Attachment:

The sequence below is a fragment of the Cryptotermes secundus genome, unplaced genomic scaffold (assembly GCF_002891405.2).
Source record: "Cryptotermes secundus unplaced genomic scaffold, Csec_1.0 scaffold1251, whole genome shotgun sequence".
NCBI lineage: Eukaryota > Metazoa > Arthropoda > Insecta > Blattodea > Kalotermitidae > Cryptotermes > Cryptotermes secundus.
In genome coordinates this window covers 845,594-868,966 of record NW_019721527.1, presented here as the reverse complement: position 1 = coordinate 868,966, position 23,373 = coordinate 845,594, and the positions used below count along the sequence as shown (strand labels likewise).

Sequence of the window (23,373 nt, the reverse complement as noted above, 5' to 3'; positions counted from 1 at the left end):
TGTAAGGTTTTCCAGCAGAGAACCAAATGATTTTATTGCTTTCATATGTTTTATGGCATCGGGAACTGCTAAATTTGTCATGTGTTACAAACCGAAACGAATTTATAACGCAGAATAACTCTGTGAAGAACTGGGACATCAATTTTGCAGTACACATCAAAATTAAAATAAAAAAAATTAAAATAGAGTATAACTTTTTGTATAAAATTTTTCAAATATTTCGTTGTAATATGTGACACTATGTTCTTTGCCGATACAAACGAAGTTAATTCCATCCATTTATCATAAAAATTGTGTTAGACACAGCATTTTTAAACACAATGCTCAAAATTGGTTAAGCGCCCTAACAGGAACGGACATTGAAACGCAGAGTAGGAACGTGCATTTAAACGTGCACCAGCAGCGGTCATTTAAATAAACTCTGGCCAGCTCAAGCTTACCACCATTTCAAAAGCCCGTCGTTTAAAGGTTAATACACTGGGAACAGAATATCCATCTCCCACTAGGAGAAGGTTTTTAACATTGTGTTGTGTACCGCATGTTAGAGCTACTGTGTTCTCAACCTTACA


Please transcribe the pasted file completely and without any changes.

The sequence below is a fragment of the Cryptotermes secundus genome, unplaced genomic scaffold (assembly GCF_002891405.2).
Source record: "Cryptotermes secundus unplaced genomic scaffold, Csec_1.0 scaffold1251, whole genome shotgun sequence".
NCBI lineage: Eukaryota > Metazoa > Arthropoda > Insecta > Blattodea > Kalotermitidae > Cryptotermes > Cryptotermes secundus.
In genome coordinates this window covers 845,594-868,966 of record NW_019721527.1, presented here as the reverse complement: position 1 = coordinate 868,966, position 23,373 = coordinate 845,594, and the positions used below count along the sequence as shown (strand labels likewise).

Sequence of the window (23,373 nt, the reverse complement as noted above, 5' to 3'; positions counted from 1 at the left end):
TGTAAGGTTTTCCAGCAGAGAACCAAATGATTTTATTGCTTTCATATGTTTTATGGCATCGGGAACTGCTAAATTTGTCATGTGTTACAAACCGAAACGAATTTATAACGCAGAATAACTCTGTGAAGAACTGGGACATCAATTTTGCAGTACACATCAAAATTAAAATAAAAAAAATTAAAATAGAGTATAACTTTTTGTATAAAATTTTTCAAATATTTCGTTGTAATATGTGACACTATGTTCTTTGCCGATACAAACGAAGTTAATTCCATCCATTTATCATAAAAATTGTGTTAGACACAGCATTTTTAAACACAATGCTCAAAATTGGTTAAGCGCCCTAACAGGAACGGACATTGAAACGCAGAGTAGGAACGTGCATTTAAACGTGCACCAGCAGCGGTCATTTAAATAAACTCTGGCCAGCTCAAGCTTACCACCATTTCAAAAGCCCGTCGTTTAAAGGTTAATACACTGGGAACAGAATATCCATCTCCCACTAGGAGAAGGTTTTTAACATTGTGTTGTGTACCGCATGTTAGAGCTACTGTGTTCTCAACCTTACA